Tri-Cities sales tax collections have an up month amid gloomy retail trends reports

Tri-Cities and NE Tenn. sales tax collections scored an up month in February despite a flurry of news reports signaling gathering storm clouds.

MTSU’s monthly report on seasonally adjusted collections showed Morristown led the region in year-over-year gains by a full point followed by Kingsport-Bristol.

Here’s how February looked compared to last year followed by the change from January:

  • Morristown MSA, up 7.9%, up 1.1%.
  • Kingsport-Bristol, up 6.9%, no change from Jan.
  • Knoxville, up 6.2%, up 1.9%.
  • Johnson City MSA, up 5.9%, up 0.6%.

So where are the gathering storm clouds?

On the micro level, February’s MSTU collections report came on the heels of an ETSU Q4 report that said the impressive retail growth in Bristol linked to new outlets at the Pinnacle may be over for the present. At the same time, Economist Steb Hipple affirmed that there has been a shift in the retail market share away from Kingsport merchants to Bristol’s new shopping centers.

A drill-down on Hipple’s numbers to illustrate the market share from the region shows the Johnson City metro area dominated the regional market with a 31.3% share. It was also the first time Johnson City’s market share was higher than the areas outside the three metro areas. Those other areas had a 29.4% market share in Q4, down from 36.8% in Q3. Kingsport had a 22.2% share, up from 19.5% and Bristol had the lowest share in the region – despite its impressive year-over-year growth in the metro area.

The gathering storm clouds come from other reports that look at the market from slightly different perspectives and more current data.

Census data show retail sales had their worst two-month stretch in more than two years in February and March. March’s 0.2% decline was driven by lower fuel prices and auto profits and the delayed delivery of tax refunds.

Beyond that, the storm cloud forecast shifts its focus on some trends.

  • Depending on who you listen to retail is going through an apocalypse led by bankruptcies and store closures or a natural evolution of the industry, which also has some apocalyptic characteristics. Currently, a little more than 3,500 stores across the nation are on the threshold of closing in the coming months. The industry, which is the fourth largest jobs sector here in the Tri-Cities, is also beginning to shed jobs as merchants adapt to closures and tighten their belts to compensate for the bit e-commerce is taking. About 60,000 retail jobs have been lost in the last few month alone, according to a recent Money Marketplace broadcast.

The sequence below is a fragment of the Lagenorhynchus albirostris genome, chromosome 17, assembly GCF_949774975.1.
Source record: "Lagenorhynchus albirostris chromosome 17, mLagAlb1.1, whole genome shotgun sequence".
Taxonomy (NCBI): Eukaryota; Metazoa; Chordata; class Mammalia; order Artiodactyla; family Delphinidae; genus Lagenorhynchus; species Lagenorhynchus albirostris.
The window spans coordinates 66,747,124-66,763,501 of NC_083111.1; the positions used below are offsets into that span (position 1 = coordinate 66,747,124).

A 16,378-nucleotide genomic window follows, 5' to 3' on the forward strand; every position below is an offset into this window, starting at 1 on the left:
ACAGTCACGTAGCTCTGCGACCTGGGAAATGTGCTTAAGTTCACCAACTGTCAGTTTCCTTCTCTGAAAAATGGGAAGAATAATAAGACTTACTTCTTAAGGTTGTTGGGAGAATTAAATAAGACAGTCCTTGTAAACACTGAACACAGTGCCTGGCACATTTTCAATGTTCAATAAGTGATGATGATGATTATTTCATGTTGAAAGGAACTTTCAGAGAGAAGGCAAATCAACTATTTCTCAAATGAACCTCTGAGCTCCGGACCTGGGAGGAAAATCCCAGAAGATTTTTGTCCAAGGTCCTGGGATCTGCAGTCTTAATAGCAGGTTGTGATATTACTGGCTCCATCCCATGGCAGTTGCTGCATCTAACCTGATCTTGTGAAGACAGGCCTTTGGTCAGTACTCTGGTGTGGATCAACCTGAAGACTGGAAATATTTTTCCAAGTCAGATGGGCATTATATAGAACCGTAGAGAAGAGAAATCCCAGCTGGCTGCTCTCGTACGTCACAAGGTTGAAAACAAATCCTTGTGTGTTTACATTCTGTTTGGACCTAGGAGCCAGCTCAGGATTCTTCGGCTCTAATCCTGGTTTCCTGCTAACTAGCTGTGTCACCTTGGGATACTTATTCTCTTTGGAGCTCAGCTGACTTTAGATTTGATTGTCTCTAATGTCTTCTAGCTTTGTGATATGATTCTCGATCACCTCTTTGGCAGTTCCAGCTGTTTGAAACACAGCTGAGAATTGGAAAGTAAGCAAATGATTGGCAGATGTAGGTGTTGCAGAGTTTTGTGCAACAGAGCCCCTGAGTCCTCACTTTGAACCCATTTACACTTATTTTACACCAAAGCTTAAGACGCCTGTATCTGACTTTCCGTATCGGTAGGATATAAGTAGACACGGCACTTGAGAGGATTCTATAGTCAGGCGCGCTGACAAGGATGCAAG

• Retail experts expect more brick-and-mortar stores will call it quits not because of the e-commerce competition but because of the industry’s shifts to compensate from the overbuilding of retail space. That’s a growing concern among some market watchers here in the Tri-Cities where the retail space expansion continues. According to a recent Business Insider story, “the U.S. has the world’s largest ratio of retail space per capita – 23.5 sq. feet per person. Canada ranks second behind the U.S. with 16.4 sq. ft. per person and Australia is third with 11.1 sq. ft. per person.
  • Although the National Retail Federation expects retail sales to increase by 3.7% this year the market share is shifting with e-commerce taking a bigger bite. So, while retailers are hurting because of the buying trend and a problem with many brick-and-mortar outlets consumers are seeing their access and buying power increase.
  • The next trend taking a bite out of retail is the hollowing out of the middle-class caused by the replacement of well-paying jobs with lower-paying jobs during the restructuring from the Great Recession. That’s one driver behind the woes at Macy’s, Sears and J.C. Penney’s . That effect also mirrors the disparity we see in the economy. While the mainstay stores of the middle-class are hurting luxury outlets and the dollar stores are thriving.